PILSEN CELEBRATES DIA DE LOS MUERTOS
The procession leader lights incense that is used to bless people, ofrendas and the path ahead, Nov. 2. | Kayla Timbol
A mobile ofrenda sits waiting for the procession to begin, Nov. 2. | Kayla Timbol
The Aztec Dance group leads the processional, Nov. 2. | Kayla Timbol
Onlookers watch the procession as it makes its way through the neighborhood, Nov. 2. | Kayla Timbol
A participant wears a full headdress and gown for the celebration, Nov. 2. | Kayla Timbol
The procession floods the streets of Pilsen, Nov. 2. | Kayla Timbol
Families bring their children to the festivities, Nov. 2. | Kayla Timbol
After returning from the procession, the crowd gathers to enjoy performances by the Aztec Dance group, Nov. 2. | Kayla Timbol
The Aztec Dance group performs in the building gymnasium, Nov. 2. | Kayla Timbol
Isaiah Davis helps at the front booth, donning full Día de los Muertos attire, Nov. 2. | Kayla Timbol
Performers from Circ Esteem showcase their juggling and balancing talents, Nov. 2. | Kayla Timbol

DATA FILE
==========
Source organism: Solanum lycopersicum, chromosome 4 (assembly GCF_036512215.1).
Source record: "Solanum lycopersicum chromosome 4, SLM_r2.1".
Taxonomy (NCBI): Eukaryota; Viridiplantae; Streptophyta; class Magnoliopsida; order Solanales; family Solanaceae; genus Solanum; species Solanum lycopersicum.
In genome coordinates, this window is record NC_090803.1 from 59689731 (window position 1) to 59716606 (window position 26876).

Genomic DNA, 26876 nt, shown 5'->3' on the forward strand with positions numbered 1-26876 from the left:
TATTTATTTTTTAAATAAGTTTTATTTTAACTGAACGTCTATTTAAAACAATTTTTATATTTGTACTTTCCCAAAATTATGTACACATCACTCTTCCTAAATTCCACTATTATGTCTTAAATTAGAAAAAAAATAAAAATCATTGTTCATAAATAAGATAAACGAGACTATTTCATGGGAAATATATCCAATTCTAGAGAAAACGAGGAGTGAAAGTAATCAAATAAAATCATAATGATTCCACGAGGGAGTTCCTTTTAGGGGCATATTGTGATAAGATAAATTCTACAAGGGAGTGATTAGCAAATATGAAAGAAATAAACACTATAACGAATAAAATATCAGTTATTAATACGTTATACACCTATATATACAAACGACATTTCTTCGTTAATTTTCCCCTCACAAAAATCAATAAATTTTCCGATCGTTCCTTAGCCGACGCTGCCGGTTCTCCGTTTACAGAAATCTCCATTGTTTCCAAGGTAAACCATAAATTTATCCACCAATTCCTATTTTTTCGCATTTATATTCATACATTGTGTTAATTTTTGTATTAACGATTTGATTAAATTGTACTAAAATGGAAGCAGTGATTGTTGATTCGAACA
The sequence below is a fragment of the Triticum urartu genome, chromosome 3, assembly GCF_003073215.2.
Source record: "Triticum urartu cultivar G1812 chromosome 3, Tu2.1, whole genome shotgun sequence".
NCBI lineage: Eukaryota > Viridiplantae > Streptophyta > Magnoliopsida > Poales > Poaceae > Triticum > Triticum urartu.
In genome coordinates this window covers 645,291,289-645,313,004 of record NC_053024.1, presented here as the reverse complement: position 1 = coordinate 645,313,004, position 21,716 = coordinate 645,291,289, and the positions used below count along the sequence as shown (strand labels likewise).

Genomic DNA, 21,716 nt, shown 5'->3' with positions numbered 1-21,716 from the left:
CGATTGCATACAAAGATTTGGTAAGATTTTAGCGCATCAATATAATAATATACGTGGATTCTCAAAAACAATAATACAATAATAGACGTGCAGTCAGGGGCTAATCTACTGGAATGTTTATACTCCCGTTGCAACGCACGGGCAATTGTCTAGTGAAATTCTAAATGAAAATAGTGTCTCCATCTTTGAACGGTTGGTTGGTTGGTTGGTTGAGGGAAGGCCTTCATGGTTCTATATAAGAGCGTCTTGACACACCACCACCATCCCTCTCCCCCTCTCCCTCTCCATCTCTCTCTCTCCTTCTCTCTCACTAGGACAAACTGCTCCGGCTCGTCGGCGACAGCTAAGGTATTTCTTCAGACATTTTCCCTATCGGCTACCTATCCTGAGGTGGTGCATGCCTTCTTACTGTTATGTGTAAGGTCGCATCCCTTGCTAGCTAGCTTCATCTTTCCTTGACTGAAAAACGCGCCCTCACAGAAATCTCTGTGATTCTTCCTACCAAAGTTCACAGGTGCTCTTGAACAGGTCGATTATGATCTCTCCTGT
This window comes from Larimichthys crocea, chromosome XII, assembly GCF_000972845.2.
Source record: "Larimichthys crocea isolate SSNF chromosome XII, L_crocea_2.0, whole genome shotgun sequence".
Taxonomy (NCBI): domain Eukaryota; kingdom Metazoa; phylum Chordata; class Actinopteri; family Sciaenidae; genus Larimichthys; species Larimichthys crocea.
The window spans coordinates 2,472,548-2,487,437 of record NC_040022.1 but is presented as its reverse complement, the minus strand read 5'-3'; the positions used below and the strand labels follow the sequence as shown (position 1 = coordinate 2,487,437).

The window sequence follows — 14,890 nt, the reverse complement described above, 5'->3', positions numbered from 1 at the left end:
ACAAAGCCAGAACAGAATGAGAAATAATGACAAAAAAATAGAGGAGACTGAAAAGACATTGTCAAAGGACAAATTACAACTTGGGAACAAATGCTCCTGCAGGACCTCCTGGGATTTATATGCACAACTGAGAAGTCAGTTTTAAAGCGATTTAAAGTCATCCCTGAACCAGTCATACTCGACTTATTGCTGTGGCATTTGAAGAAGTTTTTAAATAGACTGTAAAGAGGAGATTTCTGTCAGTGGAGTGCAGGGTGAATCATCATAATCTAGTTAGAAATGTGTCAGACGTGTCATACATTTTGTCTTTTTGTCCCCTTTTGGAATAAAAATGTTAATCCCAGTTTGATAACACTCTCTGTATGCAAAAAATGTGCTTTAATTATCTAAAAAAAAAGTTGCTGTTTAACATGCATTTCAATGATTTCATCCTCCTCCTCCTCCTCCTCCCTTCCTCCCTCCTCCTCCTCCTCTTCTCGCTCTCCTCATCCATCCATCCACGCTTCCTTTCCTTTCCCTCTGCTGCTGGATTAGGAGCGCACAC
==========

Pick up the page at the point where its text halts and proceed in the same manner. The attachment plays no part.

Dancers of the Latinos Juntos group perform, Nov. 2. | Kayla Timbol
An umbrella carries photos of those who have passed, Nov. 2. | Kayla Timbol
The people of Pilsen celebrated the 40th Annual Muertos De La Risa, a celebration for Día de los Muertos, or “Day of the Dead.” Día de los Muertos is rooted in Mexican tradition and serves as an opportunity to celebrate life and remember loved ones who have passed. The celebration, hosted by ElevArte Studioand SGA Youth and Family Services, took place Saturday at Dvorak Park in Pilsen, 1119 W. Cullerton St.
Muertos De La Risa, Pilsen’s longest-running Día de los Muertos event, was free and open to the public. Participants were welcomed at the entrance with flyers, face painting and food stands giving away horchata and other treats. Several stalls sold festive handmade jewelry, figurines and clothing.
Student groups — including a Mariachi band, Circ Esteem, Latinos Juntos, an Afro-Caribbean Jazz Ensemble (coordinated by Adrian Ruiz), Latin Dance Lutz, Sounds of Samba and an Aztec Dance group — performed at a showcase in the upstairs gym. The performances showcased traditional songs and dances that reflected Mexican heritage, and also provided a window into the culture for those not as familiar with the traditions.
At 5 p.m., a procession led by the Aztec Dance group made its way through the surrounding neighborhood. Spectators stopped to watch and cheered them on. Others set up ofrendas — Día de los Muertos altars for those who have passed — and decorated them with flowers and candle lights.